I engaged on Twitter with Gina Häußge who used the term in a tweet about a series of lovely old LEGO ads, one which showed a girl and her LEGO creation. As a tech creative person myself, I am so proud of that little girl for following her path to geekosity. The smile on her face tells the story. Whatever this is, it's mine. That's the geek ethos imho. 💥
I think we should stop applying a word like toxic to people. It's not far from calling people vermin. It's dehumanizing. A prerequisite for violence. Find another way to say what you're trying to say or refine it so it's closer to the truth.
Also, I don't think there's any way to measure the quantity of abuse one gender does to the other. It's all a soup -- we create each other. I inherited toxicity from both of my parents, and they from theirs, male and female, all the way back. We create each other.
We may not achieve some ideal we have for each other. A lot of our grievances come from that. I watch people online who are so good at finding fault in others, but never see the obvious opportunities they have to solve the problems themselves. If you regret other people aren't working together, the best approach is to start working with other people yourself. Take the advice you so want to give to others to your own heart, and then act on it.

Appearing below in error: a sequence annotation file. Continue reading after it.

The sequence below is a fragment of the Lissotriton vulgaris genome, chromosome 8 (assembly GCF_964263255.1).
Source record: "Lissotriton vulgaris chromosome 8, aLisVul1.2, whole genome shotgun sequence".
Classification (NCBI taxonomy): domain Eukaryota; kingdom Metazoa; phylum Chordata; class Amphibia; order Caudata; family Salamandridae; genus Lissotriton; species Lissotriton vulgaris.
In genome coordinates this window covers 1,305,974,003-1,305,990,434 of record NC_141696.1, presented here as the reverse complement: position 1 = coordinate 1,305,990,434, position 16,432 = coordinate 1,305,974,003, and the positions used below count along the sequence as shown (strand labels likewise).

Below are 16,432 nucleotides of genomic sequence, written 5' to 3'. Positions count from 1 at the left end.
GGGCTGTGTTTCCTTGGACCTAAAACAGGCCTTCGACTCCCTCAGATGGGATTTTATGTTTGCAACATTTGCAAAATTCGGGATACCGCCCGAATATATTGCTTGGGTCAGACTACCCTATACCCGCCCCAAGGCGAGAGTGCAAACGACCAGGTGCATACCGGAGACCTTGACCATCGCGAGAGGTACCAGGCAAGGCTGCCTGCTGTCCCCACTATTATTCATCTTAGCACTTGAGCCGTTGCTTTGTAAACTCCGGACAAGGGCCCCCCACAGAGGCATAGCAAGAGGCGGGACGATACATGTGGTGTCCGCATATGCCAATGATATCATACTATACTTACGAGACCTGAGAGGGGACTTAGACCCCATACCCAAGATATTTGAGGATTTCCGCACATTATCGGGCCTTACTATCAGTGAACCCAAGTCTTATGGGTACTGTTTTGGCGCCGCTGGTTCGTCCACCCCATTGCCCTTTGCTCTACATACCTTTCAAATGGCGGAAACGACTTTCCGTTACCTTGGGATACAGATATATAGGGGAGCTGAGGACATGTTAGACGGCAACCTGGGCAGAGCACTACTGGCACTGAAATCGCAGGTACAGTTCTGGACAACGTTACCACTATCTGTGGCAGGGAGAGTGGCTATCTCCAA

This isn't new wisdom. Humans spend their whole lives figuring this out. It's why functional families are so nurturing, if we could only find one! Accept what we have and do your part to make the present and future better. That's about as good as it gets imho.